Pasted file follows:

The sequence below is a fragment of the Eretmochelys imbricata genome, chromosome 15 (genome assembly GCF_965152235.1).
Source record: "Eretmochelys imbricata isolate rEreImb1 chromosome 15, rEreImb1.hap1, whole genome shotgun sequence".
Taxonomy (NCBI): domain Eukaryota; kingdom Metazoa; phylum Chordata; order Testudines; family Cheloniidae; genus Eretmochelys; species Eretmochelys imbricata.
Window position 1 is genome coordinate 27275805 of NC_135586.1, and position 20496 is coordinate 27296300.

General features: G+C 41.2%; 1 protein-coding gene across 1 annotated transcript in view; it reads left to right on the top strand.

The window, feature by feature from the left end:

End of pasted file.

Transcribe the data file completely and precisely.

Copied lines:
The sequence below is a fragment of the Eretmochelys imbricata genome, chromosome 15 (genome assembly GCF_965152235.1).
Source record: "Eretmochelys imbricata isolate rEreImb1 chromosome 15, rEreImb1.hap1, whole genome shotgun sequence".
Taxonomy (NCBI): domain Eukaryota; kingdom Metazoa; phylum Chordata; order Testudines; family Cheloniidae; genus Eretmochelys; species Eretmochelys imbricata.
Window position 1 is genome coordinate 27275805 of NC_135586.1, and position 20496 is coordinate 27296300.

General features: G+C 41.2%; 1 protein-coding gene across 1 annotated transcript in view; it reads left to right on the top strand.

The window, feature by feature from the left end: